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Communion Growing up in a Christian home, there were many cultural practices that my family partook of. Holidays like Easter and Christmas were celebrated like any other person would, with the exception that we held to the idea that Christmas was for the birth of Jesus and the important meaning behind it instead of some fat guy in a suit. A distinct practice amongst us Christians is Communion. Being raised as a Christian, I have participated communion since I could chew solids. To some, when going to a church, they can partake in communion about two to four times a month (depending on the church). To those observing from the outside, communion is simply reading a few bible verses, praying, and partaking in small portions of bread and wine. To the Christian culture, this ritual holds much significance to how we are. Amongst most (if not all) Christian based religions, the first communion was held by Jesus at around 33 A.D. as recorded in Matthew 26:17-30. Upon Jesus’s arrival to Jerusalem, Passover was to commence, which is a Jewish holiday. To celebrate Passover, Jesus has his disciples go to a certain man’s house and have it prepared for them. On this night, a few hours before Jesus’s death, Jesus shares a meal with them. After they were finished, Jesus tells his disciples that one of them will betray him. After this, Jesus takes a loaf of bread and a cup of wine and gives it to his disciples, telling them of the symbolic meaning and importance behind the bread and the wine. This event in history would be known as the Last Supper and the first ever communion. To understand communion, one must first understand who Jesus is to the Christian culture. According to the bible, Jesus, who is the Son of God, came to earth as a man for two reasons. One was to show mankind what it look like to be one that actively pursues God. The other reason was to die for the sake of all mankind in order to pay the price was biblically required to cleanse sin, which was the death. In the Christian culture, Jesus’s death is the most important period in history. It means the freedom of all who come to him.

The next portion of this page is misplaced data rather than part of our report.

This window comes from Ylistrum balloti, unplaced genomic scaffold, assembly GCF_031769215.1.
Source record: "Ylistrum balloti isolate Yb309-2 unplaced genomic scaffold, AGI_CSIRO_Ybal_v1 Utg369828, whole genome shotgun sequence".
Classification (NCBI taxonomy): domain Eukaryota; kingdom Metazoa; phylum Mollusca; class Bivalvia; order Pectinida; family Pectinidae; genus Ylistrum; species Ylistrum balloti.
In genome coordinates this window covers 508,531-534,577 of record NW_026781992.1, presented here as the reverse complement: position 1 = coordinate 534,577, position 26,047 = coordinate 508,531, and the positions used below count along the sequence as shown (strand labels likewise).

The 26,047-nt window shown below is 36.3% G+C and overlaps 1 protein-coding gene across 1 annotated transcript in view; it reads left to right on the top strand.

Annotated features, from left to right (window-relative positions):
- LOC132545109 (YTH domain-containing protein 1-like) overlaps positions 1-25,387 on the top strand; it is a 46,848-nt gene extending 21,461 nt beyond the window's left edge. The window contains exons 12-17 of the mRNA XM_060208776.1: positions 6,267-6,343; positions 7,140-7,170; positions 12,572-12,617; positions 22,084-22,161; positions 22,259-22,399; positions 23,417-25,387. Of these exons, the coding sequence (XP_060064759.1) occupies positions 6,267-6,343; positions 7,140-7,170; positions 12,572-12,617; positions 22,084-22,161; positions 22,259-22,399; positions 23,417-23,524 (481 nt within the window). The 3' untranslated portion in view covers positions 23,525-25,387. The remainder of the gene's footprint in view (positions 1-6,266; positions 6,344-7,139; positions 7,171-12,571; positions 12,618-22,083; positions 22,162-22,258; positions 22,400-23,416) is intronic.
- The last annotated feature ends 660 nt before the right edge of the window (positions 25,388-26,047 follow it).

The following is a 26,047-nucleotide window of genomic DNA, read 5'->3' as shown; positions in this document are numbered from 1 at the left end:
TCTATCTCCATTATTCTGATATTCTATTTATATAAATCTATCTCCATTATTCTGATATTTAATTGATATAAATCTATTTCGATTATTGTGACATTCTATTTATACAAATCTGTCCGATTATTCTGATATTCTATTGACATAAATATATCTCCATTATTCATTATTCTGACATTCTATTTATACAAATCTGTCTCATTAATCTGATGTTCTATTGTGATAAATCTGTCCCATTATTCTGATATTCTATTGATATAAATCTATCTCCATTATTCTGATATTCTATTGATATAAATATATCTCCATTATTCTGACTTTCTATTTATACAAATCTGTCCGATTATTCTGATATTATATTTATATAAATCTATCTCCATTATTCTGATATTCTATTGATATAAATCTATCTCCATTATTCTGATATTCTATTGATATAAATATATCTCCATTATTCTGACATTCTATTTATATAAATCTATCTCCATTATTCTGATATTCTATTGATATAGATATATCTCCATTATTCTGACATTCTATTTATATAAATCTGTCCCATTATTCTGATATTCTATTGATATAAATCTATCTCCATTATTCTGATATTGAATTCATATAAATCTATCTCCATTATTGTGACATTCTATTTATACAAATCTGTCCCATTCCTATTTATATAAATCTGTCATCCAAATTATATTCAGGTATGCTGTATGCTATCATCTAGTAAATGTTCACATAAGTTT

When Jesus held communion, his stated that the bread represented his body and the wine his blood. To some, this may seem somewhat cannibalistic. On the contrary, to the Christian culture, it is a symbolic representation of him giving his life for mankind. Having communion is a way to remember his actions and to reflect what his actions meant for us. In a way, it’s a way to reaffirm our view of Jesus and what he means to us.

Lindsey 3
“Chapter 2:The History and Theology of the Lord’s Supper.” Presbyterian Church of Aotearoa New Zealand. 14 Oct. 2014

Stanley, Charles. “Why Should We Take Part In Communion?” Jesus.Org. Salem Web Network. 17 Oct. 2014

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